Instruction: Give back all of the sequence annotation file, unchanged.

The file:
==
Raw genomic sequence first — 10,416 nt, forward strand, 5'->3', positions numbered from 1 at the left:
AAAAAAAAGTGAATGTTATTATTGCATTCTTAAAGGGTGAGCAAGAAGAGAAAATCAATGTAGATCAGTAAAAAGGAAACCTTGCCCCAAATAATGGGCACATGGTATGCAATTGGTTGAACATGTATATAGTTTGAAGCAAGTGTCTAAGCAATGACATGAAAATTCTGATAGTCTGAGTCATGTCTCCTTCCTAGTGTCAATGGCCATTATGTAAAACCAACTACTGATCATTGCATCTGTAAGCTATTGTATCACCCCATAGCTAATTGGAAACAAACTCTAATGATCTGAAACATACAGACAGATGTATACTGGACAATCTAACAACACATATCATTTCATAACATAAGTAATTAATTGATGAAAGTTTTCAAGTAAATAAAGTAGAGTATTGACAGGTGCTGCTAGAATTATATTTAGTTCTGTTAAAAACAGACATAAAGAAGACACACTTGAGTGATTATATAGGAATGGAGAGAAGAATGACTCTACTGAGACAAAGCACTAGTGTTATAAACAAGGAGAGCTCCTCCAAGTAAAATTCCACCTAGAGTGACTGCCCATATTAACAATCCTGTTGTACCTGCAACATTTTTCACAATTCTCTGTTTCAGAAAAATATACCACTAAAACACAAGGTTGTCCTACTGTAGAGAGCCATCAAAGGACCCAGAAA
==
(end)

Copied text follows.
Raw genomic sequence first — 10,416 nt, forward strand, 5'->3', positions numbered from 1 at the left:
AAAAAAAAGTGAATGTTATTATTGCATTCTTAAAGGGTGAGCAAGAAGAGAAAATCAATGTAGATCAGTAAAAAGGAAACCTTGCCCCAAATAATGGGCACATGGTATGCAATTGGTTGAACATGTATATAGTTTGAAGCAAGTGTCTAAGCAATGACATGAAAATTCTGATAGTCTGAGTCATGTCTCCTTCCTAGTGTCAATGGCCATTATGTAAAACCAACTACTGATCATTGCATCTGTAAGCTATTGTATCACCCCATAGCTAATTGGAAACAAACTCTAATGATCTGAAACATACAGACAGATGTATACTGGACAATCTAACAACACATATCATTTCATAACATAAGTAATTAATTGATGAAAGTTTTCAAGTAAATAAAGTAGAGTATTGACAGGTGCTGCTAGAATTATATTTAGTTCTGTTAAAAACAGACATAAAGAAGACACACTTGAGTGATTATATAGGAATGGAGAGAAGAATGACTCTACTGAGACAAAGCACTAGTGTTATAAACAAGGAGAGCTCCTCCAAGTAAAATTCCACCTAGAGTGACTGCCCATATTAACAATCCTGTTGTACCTGCAACATTTTTCACAATTCTCTGTTTCAGAAAAATATACCACTAAAACACAAGGTTGTCCTACTGTAGAGAGCCATCAAAGGACCCAGAAA